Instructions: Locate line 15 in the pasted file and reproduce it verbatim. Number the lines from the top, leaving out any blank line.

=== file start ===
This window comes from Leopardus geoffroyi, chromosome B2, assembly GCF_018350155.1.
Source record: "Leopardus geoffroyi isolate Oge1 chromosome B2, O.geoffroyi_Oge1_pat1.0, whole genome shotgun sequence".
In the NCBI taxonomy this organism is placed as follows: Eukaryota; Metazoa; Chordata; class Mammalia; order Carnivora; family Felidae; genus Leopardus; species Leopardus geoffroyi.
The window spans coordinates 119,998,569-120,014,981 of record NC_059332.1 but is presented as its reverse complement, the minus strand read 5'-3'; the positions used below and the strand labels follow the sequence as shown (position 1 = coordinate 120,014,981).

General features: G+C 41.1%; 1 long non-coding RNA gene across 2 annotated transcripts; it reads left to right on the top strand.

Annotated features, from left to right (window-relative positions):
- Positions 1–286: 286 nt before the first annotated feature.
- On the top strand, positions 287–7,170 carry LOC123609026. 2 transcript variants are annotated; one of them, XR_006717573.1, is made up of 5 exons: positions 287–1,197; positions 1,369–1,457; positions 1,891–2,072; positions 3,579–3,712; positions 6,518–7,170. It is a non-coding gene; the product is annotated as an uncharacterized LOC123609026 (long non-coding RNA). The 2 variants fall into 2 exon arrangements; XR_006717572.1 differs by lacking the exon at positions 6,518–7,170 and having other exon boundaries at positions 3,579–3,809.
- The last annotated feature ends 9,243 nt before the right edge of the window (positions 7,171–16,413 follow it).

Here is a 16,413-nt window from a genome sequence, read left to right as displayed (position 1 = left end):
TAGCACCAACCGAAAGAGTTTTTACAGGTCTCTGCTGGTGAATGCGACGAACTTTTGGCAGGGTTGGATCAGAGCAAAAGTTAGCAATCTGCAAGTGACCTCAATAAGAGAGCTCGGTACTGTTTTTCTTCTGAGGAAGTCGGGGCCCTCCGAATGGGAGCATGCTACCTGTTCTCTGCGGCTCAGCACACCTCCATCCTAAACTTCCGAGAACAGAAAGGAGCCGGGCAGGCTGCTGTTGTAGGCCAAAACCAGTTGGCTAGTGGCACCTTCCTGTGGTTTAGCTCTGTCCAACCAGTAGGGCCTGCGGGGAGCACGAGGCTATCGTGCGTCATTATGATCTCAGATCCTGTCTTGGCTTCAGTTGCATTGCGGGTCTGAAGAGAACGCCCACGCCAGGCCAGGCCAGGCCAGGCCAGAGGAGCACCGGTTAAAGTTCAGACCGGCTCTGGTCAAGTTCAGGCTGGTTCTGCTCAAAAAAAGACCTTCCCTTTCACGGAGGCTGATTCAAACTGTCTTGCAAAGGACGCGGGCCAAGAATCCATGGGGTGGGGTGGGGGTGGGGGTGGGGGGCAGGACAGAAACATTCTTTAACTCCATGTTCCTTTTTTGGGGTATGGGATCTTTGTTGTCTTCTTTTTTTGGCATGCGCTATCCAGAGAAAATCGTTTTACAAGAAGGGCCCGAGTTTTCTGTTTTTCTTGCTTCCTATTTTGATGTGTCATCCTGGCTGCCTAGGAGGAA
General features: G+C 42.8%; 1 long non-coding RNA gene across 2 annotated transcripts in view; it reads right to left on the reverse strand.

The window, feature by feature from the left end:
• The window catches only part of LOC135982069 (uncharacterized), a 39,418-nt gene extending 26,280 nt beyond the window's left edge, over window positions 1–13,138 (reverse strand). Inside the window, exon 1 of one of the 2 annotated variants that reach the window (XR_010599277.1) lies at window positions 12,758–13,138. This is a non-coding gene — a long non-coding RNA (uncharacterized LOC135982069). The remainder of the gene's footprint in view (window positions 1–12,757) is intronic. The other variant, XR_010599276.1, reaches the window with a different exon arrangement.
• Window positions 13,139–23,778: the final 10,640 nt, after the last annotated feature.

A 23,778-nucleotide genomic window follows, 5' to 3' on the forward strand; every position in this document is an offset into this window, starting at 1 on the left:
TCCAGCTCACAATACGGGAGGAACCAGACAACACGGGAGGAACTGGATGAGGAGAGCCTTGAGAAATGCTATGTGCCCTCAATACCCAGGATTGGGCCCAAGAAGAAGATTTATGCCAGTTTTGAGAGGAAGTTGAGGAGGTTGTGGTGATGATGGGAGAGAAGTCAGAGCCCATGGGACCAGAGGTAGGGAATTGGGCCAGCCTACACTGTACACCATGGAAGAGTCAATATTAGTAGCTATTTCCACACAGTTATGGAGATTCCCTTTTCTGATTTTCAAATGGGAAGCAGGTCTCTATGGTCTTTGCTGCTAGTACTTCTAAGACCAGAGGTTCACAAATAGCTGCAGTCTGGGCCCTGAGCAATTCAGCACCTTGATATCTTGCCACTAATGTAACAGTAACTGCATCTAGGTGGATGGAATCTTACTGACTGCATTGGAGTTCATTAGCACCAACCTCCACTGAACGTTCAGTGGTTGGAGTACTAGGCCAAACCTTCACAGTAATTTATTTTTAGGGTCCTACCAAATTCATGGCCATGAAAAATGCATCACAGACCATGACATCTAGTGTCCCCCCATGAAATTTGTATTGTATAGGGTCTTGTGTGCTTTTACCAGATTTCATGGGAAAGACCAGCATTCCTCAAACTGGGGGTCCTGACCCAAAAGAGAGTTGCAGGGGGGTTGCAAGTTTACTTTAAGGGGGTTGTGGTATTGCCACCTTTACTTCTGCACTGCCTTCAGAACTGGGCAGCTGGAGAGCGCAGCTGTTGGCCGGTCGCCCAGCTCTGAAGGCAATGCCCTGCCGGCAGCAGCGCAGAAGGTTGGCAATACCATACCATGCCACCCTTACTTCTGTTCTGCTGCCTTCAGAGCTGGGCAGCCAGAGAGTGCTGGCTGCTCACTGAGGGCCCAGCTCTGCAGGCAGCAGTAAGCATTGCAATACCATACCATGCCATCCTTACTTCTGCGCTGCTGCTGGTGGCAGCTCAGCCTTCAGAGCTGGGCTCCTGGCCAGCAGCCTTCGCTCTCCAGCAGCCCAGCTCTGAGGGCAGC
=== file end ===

• Window positions 13,139–23,778: the final 10,640 nt, after the last annotated feature.